Some critics dismissed the easy surface charm of Mr. Salinger’s work, accusing him of cuteness and sentimentality, but works like “Catcher,” “Franny and Zooey” and his best-known short stories would influence successive generations of writers. His most persuasive work showcased his colloquial, idiomatic language, his uncanny gift for ventriloquism, his nimble ability to create stories within stories, as well as his unerring ear for cosmopolitan New Yorkese (what he called an “Ear for the Rhythms and Cadences of Colloquial Speech”) and his heat-seeking eye for the telling gesture — the nervously lit cigarette, the X-ray look, the inhibited station-platform kiss.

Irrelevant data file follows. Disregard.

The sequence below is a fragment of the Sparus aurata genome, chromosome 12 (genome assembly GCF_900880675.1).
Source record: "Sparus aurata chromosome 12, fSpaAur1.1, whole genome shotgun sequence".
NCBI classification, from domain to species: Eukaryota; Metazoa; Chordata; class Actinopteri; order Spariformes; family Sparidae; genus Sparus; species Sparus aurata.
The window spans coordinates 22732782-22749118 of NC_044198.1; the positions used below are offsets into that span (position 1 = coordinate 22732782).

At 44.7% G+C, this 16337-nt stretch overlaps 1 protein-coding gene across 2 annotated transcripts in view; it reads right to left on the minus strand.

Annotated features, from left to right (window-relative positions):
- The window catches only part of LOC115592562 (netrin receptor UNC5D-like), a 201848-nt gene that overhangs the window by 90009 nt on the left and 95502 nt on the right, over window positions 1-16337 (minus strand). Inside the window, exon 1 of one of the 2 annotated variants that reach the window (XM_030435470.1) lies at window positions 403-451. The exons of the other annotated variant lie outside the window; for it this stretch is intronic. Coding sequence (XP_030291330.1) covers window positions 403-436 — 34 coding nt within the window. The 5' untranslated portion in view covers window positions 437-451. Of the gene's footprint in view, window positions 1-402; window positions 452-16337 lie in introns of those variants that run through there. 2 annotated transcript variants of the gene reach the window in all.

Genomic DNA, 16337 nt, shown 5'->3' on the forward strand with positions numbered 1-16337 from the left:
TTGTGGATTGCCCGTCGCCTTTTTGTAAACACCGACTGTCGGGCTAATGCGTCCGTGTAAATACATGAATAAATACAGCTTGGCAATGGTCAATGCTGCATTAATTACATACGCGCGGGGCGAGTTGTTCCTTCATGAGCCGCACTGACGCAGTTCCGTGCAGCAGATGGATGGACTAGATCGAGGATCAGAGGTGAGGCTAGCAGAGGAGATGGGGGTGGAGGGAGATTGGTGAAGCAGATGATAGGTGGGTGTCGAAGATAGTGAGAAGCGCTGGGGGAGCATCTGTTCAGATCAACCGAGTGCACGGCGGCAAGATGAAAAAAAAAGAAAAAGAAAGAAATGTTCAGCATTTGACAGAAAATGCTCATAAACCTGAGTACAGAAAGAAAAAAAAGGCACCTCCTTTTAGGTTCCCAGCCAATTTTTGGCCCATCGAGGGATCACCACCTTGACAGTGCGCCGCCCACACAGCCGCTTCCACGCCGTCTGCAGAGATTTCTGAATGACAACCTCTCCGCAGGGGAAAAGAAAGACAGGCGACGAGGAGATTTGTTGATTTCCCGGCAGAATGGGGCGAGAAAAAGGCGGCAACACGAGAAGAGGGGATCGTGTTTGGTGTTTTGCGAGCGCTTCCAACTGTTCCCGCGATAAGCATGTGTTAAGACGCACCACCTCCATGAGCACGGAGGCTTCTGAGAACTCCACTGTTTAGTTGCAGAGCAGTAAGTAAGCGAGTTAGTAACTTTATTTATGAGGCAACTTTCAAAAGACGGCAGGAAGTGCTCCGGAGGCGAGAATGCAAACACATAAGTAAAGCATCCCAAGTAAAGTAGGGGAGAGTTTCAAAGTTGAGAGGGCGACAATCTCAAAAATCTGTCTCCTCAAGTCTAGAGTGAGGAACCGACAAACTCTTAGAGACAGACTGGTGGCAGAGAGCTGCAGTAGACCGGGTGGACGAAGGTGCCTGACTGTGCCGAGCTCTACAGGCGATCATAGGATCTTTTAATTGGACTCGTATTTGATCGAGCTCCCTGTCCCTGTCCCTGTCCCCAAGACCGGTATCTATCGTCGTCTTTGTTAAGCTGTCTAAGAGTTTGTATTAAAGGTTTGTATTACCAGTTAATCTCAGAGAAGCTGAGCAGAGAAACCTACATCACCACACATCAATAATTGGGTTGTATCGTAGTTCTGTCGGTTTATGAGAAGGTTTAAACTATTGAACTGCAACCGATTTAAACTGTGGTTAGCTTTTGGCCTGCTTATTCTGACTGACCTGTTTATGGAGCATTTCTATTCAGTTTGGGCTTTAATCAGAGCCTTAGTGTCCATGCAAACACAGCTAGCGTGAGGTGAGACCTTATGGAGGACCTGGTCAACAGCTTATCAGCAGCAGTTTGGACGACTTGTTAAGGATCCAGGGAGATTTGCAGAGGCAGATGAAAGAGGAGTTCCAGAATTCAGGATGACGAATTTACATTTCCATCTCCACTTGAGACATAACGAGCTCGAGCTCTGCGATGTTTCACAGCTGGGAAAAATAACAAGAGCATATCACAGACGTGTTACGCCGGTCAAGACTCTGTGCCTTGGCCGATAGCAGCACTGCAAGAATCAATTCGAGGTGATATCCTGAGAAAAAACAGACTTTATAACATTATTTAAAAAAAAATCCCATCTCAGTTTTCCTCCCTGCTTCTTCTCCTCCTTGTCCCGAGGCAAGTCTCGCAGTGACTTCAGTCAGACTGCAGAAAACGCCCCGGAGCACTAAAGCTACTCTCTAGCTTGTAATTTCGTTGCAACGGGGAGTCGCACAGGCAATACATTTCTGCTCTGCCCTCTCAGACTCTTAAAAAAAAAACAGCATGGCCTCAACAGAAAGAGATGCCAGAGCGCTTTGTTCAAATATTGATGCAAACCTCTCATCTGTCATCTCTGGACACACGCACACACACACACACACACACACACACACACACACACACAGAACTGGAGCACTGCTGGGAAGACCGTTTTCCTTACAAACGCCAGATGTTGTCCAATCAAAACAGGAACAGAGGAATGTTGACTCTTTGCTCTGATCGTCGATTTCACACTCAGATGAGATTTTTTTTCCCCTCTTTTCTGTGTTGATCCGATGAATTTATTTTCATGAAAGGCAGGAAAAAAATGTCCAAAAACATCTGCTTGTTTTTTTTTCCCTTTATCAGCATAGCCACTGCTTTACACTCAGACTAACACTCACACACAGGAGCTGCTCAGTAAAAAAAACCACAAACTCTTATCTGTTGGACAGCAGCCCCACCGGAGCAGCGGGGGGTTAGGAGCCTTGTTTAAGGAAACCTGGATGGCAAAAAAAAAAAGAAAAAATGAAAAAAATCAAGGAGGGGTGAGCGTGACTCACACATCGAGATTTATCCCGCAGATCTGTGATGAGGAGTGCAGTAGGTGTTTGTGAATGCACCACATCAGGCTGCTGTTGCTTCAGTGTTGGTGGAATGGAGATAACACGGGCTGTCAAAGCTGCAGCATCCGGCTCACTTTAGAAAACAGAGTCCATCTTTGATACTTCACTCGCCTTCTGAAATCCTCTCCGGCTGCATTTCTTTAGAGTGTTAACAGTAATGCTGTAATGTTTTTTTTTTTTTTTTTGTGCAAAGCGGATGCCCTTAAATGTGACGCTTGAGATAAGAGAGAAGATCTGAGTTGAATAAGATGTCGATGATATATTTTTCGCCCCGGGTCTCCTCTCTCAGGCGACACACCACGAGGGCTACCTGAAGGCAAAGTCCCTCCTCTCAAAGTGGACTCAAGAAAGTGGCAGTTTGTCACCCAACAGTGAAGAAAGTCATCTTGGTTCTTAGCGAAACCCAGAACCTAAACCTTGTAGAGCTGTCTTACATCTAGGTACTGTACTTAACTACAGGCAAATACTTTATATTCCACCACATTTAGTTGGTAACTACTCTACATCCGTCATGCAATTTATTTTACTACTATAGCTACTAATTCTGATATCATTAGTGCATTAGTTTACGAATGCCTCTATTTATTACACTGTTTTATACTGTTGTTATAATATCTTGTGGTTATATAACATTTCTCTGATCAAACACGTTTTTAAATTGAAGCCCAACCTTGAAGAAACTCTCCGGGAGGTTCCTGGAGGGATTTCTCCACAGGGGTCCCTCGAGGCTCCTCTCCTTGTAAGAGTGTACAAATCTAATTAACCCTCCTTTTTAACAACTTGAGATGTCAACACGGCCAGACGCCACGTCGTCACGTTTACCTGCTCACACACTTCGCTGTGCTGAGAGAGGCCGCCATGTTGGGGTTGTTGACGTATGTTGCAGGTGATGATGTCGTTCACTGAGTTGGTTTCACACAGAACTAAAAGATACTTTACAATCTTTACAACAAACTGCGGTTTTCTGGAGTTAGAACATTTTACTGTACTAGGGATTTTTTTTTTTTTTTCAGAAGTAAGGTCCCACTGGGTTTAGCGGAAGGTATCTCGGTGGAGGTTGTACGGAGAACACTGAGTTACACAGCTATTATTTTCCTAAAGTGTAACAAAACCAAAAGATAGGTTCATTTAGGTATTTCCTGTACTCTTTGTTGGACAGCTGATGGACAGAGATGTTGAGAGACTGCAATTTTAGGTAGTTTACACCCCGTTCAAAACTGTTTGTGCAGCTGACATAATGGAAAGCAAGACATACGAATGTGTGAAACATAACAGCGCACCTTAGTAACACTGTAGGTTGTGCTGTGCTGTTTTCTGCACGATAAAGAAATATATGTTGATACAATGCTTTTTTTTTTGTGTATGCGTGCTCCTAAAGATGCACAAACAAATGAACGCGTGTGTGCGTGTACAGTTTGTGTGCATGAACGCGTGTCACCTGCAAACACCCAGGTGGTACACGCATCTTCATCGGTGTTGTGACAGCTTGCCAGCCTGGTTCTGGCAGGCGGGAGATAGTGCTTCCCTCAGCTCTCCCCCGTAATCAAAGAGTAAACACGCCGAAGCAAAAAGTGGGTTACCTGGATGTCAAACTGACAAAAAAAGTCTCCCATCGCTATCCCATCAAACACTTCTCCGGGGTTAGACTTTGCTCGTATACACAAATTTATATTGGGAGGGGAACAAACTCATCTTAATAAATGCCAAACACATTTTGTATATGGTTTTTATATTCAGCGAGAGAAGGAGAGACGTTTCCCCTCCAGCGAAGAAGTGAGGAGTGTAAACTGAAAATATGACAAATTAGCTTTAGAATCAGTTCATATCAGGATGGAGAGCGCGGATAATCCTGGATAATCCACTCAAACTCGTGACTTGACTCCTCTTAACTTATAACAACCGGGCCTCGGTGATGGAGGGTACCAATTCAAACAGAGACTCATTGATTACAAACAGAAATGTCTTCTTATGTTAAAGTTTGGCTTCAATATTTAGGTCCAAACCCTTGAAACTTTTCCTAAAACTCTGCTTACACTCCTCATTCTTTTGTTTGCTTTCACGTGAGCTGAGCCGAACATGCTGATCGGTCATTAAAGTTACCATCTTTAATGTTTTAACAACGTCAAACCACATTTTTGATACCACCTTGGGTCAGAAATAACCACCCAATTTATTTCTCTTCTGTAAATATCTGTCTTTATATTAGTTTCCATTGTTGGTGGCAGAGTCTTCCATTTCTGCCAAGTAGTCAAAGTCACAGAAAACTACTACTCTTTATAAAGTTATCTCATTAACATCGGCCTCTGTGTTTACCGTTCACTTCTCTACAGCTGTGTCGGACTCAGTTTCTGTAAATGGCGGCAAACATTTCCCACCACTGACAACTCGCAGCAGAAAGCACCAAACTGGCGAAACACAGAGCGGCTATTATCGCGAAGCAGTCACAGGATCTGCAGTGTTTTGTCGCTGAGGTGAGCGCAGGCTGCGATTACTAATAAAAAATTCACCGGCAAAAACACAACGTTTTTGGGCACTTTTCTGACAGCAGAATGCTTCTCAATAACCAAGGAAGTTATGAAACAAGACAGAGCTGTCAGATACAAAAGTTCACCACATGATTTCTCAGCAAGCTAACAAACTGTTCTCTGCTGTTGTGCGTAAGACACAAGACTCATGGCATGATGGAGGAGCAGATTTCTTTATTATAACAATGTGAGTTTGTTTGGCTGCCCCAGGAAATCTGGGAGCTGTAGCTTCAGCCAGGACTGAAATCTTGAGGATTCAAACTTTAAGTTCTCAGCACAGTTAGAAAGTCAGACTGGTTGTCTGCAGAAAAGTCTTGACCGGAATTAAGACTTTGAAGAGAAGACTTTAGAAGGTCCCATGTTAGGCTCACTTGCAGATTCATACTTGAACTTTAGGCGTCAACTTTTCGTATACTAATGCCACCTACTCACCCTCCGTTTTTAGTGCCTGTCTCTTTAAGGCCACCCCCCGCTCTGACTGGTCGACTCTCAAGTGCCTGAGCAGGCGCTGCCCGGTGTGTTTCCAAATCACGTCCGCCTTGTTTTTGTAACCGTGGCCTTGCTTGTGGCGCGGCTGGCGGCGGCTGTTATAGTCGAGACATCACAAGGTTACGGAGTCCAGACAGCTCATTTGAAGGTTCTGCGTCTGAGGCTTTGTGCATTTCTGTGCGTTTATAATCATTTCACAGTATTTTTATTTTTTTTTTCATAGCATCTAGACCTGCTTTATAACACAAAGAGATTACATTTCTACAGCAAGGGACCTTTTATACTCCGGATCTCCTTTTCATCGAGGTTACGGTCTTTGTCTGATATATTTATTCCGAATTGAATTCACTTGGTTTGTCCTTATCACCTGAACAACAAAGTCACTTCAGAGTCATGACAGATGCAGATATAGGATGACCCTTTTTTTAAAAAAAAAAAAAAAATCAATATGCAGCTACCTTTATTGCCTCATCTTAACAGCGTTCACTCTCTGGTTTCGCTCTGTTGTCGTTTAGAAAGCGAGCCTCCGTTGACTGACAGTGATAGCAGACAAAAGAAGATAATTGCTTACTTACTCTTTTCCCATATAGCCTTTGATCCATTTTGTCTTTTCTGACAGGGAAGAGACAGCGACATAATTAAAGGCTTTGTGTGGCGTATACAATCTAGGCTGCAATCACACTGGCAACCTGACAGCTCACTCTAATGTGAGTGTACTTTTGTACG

Like Holden Caulfield, the Glass children — Franny, Zooey, Buddy, Seymour, Boo Boo, Walt, Waker — would emerge as avatars of adolescent angst and Mr. Salinger’s own alienated stance toward the world. Bright, charming and gregarious, they are blessed with their creator’s ability to entertain, and they appeal to the reader to identify with their braininess, their sensitivity, their febrile specialness. And yet as details of their lives unfurl in a series of stories, it becomes clear that there is a darker side to their estrangement as well: a tendency to condescend to the vulgar masses, an almost incestuous familial self-involvement and a difficulty relating to other people that will result in emotional crises and in Seymour’s case, suicide. “Neither you nor Buddy know how to talk to people you don’t like,” Zooey’s mother says, adding, “You can’t live in the world with such strong likes and dislikes.”